Relationships between universes
OK, Pam asked if I would be willing to discuss the nature and relationship between various universes in the Bahzell novels.
I'm not really prepared at this point to go into complete, binding detail. I'm pretty sure my basic concepts aren't going to change a great deal as these books go on, but I'm not going to promise that. I think any writer who categorically rules out changes in a literary universe while it's still a work in progress is making a serious mistake, and one his readers probably shouldn't thank him for.
Having said that
All of the universes available to the people (and deities) we meet up with in Orfressa began from the same point of origin. As I'm currently envisioning things, All universes began from the same event, but that event (and whether I think it was a "Big Bang" -- for story purposes -- or not, is going to remain my own little secret, at least for now), like all the other events which followed from it, worked out differently in different universes.
For the most part, the physical laws in all of the universes accessible to human beings (or the Races of Man) are essentially the same. What the wizards in Orfressa represent is basically a sort of metaphysics-based manipulation of quantum mechanics, in a lot of ways. They have the ability to directly perceive and manipulate the universe around them on an almost subatomic basis, although the conceptual model most of them use to describe it to themselves would be quite different from the way someone from our universe would try to conceptualize the same process, assuming the person from our universe thought it was possible in the first place.
The basic physical laws, however, are still there, still in place. As some of you have clearly noticed, Orfressa is not a classic "high fantasy" universe, with essentially medieval physical technologies intermixed with magic. There is a lot of that sort of template in Orfressa, but those of you have been keeping your eyes on the dwarves have clearly recognized what would be screamingly anachronistic elements in most "high fantasy," and/or outright impossible in a universe where physics as we know them didn't apply or had been completely displaced by "magic" [pocket watches, pneumatic shock absorbers, and Bessemer converters, just to mention a few]. And for those who favor purely muscle-powered weaponry and combat in their fantasy, Orfressa is likely to become a steadily less comfortable environment, once those nasty, innovative dwarves really hit their stride. (By the way, there's a reason the dwarves rule the one true Norfressan superpower. I have inserted several Really Good Reasons into the basic assumptions of the novels, but the real reason -- assuming anyone wants to know -- is that the author is tired of watching the dwarves always get the dirty end of the stick. For that matter, the "techno-phobia" inherent in a lot of fantasy -- "magic and fuzzy woodland creatures are good; technology poisons and destroys everything it touches" -- doesn't really have a place in Orfressa. If you noticed the description in The War God's Own, I didn't exactly try to sugarcoat the environmental consequences downwind from the dwarven city-state I introduced you to, but I also showed you what the dwarves can do with the technology they've developed so far.) For the purposes of our present discussion, however, what's really important is that what the wizards do is in addition to the "regular" laws of physics, not instead of those "regular" laws, which means that pretty much anything goes if you introduce hardware from outside the universe, or if those infernally inventive dwarves start introducing new processes of their own.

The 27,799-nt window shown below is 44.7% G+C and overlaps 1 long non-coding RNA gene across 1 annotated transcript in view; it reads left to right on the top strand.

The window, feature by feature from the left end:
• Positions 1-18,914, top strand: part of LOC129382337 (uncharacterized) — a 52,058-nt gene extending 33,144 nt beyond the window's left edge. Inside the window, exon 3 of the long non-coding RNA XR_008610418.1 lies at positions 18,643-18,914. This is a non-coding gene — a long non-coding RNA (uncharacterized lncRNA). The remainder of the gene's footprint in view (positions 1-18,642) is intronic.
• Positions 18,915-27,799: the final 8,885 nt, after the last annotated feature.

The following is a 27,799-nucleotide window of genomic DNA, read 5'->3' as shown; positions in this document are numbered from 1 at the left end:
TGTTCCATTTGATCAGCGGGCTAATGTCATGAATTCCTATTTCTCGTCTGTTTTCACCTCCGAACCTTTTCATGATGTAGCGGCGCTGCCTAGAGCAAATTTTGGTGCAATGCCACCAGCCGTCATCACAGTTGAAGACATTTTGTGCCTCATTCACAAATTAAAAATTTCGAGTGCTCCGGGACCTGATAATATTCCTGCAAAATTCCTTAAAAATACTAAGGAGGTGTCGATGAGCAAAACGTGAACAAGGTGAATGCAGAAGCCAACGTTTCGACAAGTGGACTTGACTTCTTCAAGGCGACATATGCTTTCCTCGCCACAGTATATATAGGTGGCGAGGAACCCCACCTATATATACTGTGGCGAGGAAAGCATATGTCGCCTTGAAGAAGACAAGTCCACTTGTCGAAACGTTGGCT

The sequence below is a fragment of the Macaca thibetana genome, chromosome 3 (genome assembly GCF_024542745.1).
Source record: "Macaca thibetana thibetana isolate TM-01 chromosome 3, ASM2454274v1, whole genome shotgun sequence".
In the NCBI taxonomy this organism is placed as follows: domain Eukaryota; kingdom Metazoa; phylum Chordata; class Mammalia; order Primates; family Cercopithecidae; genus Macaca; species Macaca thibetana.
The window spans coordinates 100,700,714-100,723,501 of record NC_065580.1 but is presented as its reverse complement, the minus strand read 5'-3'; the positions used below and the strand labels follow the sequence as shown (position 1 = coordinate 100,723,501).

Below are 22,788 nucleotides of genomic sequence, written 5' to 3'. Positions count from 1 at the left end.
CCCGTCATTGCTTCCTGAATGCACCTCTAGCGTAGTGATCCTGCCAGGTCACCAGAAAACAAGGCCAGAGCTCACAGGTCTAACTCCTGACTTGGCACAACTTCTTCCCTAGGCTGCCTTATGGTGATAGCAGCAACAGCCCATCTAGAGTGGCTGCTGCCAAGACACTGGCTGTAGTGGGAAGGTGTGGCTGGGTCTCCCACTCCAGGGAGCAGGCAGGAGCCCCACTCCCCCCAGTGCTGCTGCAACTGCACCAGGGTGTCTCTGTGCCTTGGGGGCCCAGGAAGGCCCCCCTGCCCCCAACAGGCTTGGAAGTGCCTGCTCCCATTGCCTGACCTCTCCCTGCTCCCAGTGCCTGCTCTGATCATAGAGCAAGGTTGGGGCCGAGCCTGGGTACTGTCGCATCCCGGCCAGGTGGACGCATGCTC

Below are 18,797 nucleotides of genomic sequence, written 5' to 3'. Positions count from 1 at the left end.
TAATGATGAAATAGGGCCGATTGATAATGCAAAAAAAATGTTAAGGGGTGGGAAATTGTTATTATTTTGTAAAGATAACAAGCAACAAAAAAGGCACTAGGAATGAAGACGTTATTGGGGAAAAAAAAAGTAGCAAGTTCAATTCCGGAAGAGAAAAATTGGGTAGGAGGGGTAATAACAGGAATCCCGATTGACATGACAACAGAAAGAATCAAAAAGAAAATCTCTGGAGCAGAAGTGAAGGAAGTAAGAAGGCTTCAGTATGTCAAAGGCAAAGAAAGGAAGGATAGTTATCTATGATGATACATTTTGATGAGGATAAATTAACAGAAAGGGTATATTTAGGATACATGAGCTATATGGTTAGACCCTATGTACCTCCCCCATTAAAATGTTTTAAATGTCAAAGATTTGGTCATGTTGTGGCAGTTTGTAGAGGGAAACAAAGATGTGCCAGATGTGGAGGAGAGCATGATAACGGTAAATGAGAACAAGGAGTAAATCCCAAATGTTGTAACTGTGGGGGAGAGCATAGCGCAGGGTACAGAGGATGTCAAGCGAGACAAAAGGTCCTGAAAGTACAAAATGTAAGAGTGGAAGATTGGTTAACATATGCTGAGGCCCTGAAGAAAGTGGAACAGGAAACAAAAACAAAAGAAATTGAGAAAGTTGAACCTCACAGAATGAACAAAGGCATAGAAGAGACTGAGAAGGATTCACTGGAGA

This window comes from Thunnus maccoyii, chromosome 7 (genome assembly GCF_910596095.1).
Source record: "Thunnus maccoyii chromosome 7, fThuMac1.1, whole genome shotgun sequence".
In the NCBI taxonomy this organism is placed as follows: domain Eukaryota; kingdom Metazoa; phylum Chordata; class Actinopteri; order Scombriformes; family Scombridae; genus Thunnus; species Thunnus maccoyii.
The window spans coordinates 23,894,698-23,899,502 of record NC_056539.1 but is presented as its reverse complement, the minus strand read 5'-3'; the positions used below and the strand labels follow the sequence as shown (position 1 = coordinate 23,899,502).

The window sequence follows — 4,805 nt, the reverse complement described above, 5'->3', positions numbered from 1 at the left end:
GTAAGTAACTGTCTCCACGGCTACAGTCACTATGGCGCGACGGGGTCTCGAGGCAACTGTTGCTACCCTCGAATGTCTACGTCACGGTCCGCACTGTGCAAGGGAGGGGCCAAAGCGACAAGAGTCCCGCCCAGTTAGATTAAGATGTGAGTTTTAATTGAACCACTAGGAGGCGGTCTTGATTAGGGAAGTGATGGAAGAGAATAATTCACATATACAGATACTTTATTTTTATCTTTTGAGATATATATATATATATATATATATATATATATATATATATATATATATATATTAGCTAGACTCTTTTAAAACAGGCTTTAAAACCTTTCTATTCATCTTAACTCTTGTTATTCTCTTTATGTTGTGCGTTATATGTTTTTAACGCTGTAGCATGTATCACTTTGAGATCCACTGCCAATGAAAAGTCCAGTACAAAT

It also means that what really happened in the case of the Sothoii coursers was that the wizards who were working on improving the warhorses available to the people who remained loyal to the House of Ottovar in Kontovar "forced" changes using their instinctive/intuitive/learned metaphysical tools, which expressed themselves as what was effectively genetic engineering. That's very much what happened to the hradani (and the halflings), as well, and it's what Tomanak and Wencit are trying to explain to Bahzell, using the language of a culture which doesn't really understand the entire theory of genetics, when each of them in turn work on telling him about where the Rage came from and how it's changed his people.
Now, all of this leaves the question of just exactly who the gods are, where they come from, and how they fit into this matrix of enormous numbers of universes. I decided when I started to work on this universe (in the literary sense) that one of the things I wanted to deal with was the reasons why there should be a struggle between "good" and "evil," besides the internally consistent philosophical positions of adherents of the two sides, in the first place. In other words, I wanted there to be a direct, demonstrable, concrete reason for the decisions people (including deities) make. I also wanted to have direct input from the gods, but not have the gods turn into all-knowing puppet masters, and it was essential -- for story reasons, as well as purely personal philosophical ones -- that the characters have free will and that the choices they made matter. And I had to have an explanation for why the evil gods weren't willing/able to intervene directly to simply crush their mortal opponents once and for all, since, after all, the evil deities wouldn't be particularly constrained by the question of what was good for their own followers, and certainly not by any considerations of fairness.